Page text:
Combination wrench set. A combination wrench set can have several configurations. They can have a box-end on one side of the wrench and an open-end on the other, or a box or open-end on one side and a ratchet box-end head on the other.
2. Adjustable Wrench
The adjustable wrench, adjustable spanner, or shifting wrench, is essentially an open-end wrench with the ability to adjust the wrench’s jaws to accommodate different-sized fasteners.
The advantage of the adjustable wrench is that one tool can be used on various size fasteners, reducing the number of wrenches needed in the toolbox.
3. Allen Wrench Set
An Allen wrench set, or hex key set, is used on bolts and screws that have a hex-head indentation for the tool.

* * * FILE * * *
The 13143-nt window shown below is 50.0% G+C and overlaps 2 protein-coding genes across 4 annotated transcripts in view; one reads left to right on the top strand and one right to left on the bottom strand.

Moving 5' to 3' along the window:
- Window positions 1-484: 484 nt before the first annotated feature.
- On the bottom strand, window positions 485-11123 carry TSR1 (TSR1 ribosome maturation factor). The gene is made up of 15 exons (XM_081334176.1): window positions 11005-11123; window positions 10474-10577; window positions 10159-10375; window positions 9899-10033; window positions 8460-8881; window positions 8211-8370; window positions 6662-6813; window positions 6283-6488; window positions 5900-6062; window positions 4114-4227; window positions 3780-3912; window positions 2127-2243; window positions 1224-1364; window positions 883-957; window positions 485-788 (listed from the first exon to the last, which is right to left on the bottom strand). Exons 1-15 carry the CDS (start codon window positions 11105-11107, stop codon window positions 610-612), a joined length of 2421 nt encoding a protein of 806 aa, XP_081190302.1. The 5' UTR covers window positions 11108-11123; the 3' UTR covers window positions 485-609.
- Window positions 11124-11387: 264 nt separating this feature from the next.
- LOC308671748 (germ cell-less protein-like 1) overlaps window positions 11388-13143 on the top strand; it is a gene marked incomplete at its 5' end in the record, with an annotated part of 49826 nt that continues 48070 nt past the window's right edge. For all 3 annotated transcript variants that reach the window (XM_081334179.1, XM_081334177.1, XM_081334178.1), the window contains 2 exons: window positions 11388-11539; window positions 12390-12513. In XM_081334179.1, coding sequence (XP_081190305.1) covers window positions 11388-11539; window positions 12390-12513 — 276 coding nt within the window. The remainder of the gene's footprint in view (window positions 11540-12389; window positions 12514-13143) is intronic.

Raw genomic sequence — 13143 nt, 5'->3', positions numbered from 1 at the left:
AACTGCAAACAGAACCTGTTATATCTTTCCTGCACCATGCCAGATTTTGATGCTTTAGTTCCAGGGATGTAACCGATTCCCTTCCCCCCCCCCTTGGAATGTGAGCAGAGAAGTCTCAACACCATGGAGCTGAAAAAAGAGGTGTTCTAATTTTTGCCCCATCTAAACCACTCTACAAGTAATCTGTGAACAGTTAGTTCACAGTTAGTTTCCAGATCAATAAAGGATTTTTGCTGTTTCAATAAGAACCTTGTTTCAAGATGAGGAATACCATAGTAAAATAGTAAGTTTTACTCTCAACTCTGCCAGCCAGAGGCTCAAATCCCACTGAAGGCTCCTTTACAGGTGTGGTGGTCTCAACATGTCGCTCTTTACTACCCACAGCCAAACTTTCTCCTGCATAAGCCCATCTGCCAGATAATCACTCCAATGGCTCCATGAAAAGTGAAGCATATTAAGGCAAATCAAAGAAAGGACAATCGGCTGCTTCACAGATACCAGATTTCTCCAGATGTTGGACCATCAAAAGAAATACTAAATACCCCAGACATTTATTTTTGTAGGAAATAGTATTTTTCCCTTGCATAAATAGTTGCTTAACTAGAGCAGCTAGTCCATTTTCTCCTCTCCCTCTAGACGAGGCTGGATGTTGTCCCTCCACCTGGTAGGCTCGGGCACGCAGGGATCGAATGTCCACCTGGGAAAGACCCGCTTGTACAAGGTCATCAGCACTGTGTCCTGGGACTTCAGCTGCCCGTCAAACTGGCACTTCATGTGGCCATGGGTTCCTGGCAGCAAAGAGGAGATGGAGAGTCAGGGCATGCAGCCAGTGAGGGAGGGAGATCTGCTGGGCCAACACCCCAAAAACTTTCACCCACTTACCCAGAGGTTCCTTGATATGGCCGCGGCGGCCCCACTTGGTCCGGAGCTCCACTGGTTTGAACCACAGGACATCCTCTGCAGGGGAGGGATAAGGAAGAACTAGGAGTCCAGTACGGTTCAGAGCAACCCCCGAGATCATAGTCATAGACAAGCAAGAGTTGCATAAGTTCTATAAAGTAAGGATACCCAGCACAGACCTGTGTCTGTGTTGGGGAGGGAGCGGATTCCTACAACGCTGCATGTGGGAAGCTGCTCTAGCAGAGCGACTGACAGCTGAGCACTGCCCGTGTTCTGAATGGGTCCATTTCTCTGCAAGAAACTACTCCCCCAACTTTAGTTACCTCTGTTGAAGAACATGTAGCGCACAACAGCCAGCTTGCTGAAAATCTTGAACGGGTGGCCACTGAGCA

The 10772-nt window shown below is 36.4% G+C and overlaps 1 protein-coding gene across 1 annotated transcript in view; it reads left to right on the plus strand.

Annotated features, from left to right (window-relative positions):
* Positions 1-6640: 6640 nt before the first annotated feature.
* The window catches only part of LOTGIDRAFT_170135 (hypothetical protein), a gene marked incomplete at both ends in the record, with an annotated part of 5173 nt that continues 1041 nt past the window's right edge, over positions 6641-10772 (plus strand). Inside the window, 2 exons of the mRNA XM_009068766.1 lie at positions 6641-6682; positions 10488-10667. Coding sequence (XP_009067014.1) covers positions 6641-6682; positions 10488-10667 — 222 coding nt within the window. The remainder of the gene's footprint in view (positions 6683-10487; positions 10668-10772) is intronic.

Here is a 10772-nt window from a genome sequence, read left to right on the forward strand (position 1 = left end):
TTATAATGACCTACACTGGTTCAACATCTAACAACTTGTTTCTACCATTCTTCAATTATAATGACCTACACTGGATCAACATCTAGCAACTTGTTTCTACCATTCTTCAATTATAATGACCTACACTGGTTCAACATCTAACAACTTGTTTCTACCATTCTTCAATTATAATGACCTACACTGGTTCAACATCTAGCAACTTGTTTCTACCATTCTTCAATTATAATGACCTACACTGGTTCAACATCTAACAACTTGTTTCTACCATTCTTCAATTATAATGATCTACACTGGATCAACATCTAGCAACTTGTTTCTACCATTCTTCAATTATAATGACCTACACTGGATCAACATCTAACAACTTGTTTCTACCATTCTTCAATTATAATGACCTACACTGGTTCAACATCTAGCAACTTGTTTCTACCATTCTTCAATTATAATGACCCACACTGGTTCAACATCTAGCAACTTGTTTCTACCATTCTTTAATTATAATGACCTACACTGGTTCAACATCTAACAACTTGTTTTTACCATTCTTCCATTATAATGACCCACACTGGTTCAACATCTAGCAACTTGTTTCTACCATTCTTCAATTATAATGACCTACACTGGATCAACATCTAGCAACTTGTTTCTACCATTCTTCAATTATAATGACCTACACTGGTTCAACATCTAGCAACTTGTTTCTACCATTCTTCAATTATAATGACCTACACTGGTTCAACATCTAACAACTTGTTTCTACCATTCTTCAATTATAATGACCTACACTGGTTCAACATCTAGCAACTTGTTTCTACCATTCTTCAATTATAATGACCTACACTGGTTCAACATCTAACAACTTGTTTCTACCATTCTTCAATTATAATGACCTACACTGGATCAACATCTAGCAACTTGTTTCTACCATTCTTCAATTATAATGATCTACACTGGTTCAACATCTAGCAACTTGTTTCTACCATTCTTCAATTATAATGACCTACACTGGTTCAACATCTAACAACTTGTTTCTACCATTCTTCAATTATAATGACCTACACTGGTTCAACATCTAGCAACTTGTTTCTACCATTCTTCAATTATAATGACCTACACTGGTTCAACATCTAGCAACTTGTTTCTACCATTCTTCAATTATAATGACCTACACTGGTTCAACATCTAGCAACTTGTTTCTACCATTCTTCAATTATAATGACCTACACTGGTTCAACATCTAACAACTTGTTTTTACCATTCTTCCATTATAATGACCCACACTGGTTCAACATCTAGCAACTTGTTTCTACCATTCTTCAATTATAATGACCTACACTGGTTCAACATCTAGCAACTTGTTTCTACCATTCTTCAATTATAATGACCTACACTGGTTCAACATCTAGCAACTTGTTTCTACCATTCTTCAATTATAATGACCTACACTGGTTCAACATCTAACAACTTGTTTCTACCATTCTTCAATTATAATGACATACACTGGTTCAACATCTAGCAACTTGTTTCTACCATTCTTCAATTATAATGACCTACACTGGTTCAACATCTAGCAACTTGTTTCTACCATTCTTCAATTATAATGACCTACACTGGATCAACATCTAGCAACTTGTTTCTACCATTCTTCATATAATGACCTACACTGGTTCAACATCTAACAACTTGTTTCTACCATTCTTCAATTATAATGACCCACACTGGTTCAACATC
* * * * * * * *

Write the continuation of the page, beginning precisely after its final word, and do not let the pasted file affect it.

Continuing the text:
The Allen wrench fits snuggly into the hex socket on the fastener and reduces the risk of stripping the fastener’s head. Hex fasteners can be used for wood, metal, or plastic components on a car.
4. Socket Or Ratchet Set
A socket or ratchet set is another wrench variation based on the box-end wrench concept. The socket part of the tool is a cylinder that fits over the head of the fastener from above, much like the box-end wrench.
The ratchet is part of the tool’s handle, which usually connects with the socket via a square piece of steel that fits in the corresponding slot on the back of the socket.
The ratchet can be turned to fasten or loosen the bolt or nut and then returned to the starting position to continue the process without taking the tool off the fastener.
The mechanism on the ratchet can be reversed for a tightening or loosening direction. The ratchet is a faster method of removing a nut or bolt than conventional wrenches.
5. Lug Wrench
A breaker bar is a non-ratcheting socket wrench. The handle is longer than a standard socket wrench, and the tool is used to break the torque to loosen extremely tight or frozen nuts or bolts.